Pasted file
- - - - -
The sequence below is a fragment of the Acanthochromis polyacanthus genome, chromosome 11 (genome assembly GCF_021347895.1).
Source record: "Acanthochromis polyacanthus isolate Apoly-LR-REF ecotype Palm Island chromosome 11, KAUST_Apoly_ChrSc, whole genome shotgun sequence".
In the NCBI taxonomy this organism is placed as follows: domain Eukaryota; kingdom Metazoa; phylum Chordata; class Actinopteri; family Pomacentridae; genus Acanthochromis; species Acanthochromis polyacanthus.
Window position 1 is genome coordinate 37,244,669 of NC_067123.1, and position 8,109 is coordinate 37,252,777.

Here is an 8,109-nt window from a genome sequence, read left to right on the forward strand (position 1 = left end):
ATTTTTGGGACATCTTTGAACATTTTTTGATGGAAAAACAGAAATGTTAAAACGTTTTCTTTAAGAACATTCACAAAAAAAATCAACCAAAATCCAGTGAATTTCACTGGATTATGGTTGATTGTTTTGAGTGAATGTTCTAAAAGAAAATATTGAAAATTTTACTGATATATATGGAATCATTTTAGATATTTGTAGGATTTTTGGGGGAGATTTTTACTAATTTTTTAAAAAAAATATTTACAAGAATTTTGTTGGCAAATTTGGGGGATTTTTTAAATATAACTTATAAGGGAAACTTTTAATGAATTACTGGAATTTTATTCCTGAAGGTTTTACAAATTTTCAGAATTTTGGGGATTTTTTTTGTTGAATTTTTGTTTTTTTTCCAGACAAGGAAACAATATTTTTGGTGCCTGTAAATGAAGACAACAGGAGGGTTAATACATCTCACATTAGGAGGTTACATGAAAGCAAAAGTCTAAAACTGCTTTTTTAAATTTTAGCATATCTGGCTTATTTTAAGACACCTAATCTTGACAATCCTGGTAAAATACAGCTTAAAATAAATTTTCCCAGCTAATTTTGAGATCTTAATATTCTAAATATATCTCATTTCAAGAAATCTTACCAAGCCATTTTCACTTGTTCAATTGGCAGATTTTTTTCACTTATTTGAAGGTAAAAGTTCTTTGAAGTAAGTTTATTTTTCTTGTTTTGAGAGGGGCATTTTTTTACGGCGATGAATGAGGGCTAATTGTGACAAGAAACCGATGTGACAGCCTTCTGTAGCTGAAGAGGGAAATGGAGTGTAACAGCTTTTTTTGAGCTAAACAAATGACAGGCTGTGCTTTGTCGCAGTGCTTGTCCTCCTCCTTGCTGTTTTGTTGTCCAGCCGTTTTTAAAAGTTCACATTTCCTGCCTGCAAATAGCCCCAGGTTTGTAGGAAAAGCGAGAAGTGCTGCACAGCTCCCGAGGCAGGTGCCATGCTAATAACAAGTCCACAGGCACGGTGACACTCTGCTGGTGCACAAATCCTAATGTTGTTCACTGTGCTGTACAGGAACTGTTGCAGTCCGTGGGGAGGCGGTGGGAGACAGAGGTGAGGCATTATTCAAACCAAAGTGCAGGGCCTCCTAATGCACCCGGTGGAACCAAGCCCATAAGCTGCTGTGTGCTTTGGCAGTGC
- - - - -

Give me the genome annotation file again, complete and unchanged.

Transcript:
The sequence below is a fragment of the Acanthochromis polyacanthus genome, chromosome 11 (genome assembly GCF_021347895.1).
Source record: "Acanthochromis polyacanthus isolate Apoly-LR-REF ecotype Palm Island chromosome 11, KAUST_Apoly_ChrSc, whole genome shotgun sequence".
In the NCBI taxonomy this organism is placed as follows: domain Eukaryota; kingdom Metazoa; phylum Chordata; class Actinopteri; family Pomacentridae; genus Acanthochromis; species Acanthochromis polyacanthus.
Window position 1 is genome coordinate 37,244,669 of NC_067123.1, and position 8,109 is coordinate 37,252,777.

Here is an 8,109-nt window from a genome sequence, read left to right on the forward strand (position 1 = left end):
ATTTTTGGGACATCTTTGAACATTTTTTGATGGAAAAACAGAAATGTTAAAACGTTTTCTTTAAGAACATTCACAAAAAAAATCAACCAAAATCCAGTGAATTTCACTGGATTATGGTTGATTGTTTTGAGTGAATGTTCTAAAAGAAAATATTGAAAATTTTACTGATATATATGGAATCATTTTAGATATTTGTAGGATTTTTGGGGGAGATTTTTACTAATTTTTTAAAAAAAATATTTACAAGAATTTTGTTGGCAAATTTGGGGGATTTTTTAAATATAACTTATAAGGGAAACTTTTAATGAATTACTGGAATTTTATTCCTGAAGGTTTTACAAATTTTCAGAATTTTGGGGATTTTTTTTGTTGAATTTTTGTTTTTTTTCCAGACAAGGAAACAATATTTTTGGTGCCTGTAAATGAAGACAACAGGAGGGTTAATACATCTCACATTAGGAGGTTACATGAAAGCAAAAGTCTAAAACTGCTTTTTTAAATTTTAGCATATCTGGCTTATTTTAAGACACCTAATCTTGACAATCCTGGTAAAATACAGCTTAAAATAAATTTTCCCAGCTAATTTTGAGATCTTAATATTCTAAATATATCTCATTTCAAGAAATCTTACCAAGCCATTTTCACTTGTTCAATTGGCAGATTTTTTTCACTTATTTGAAGGTAAAAGTTCTTTGAAGTAAGTTTATTTTTCTTGTTTTGAGAGGGGCATTTTTTTACGGCGATGAATGAGGGCTAATTGTGACAAGAAACCGATGTGACAGCCTTCTGTAGCTGAAGAGGGAAATGGAGTGTAACAGCTTTTTTTGAGCTAAACAAATGACAGGCTGTGCTTTGTCGCAGTGCTTGTCCTCCTCCTTGCTGTTTTGTTGTCCAGCCGTTTTTAAAAGTTCACATTTCCTGCCTGCAAATAGCCCCAGGTTTGTAGGAAAAGCGAGAAGTGCTGCACAGCTCCCGAGGCAGGTGCCATGCTAATAACAAGTCCACAGGCACGGTGACACTCTGCTGGTGCACAAATCCTAATGTTGTTCACTGTGCTGTACAGGAACTGTTGCAGTCCGTGGGGAGGCGGTGGGAGACAGAGGTGAGGCATTATTCAAACCAAAGTGCAGGGCCTCCTAATGCACCCGGTGGAACCAAGCCCATAAGCTGCTGTGTGCTTTGGCAGTGC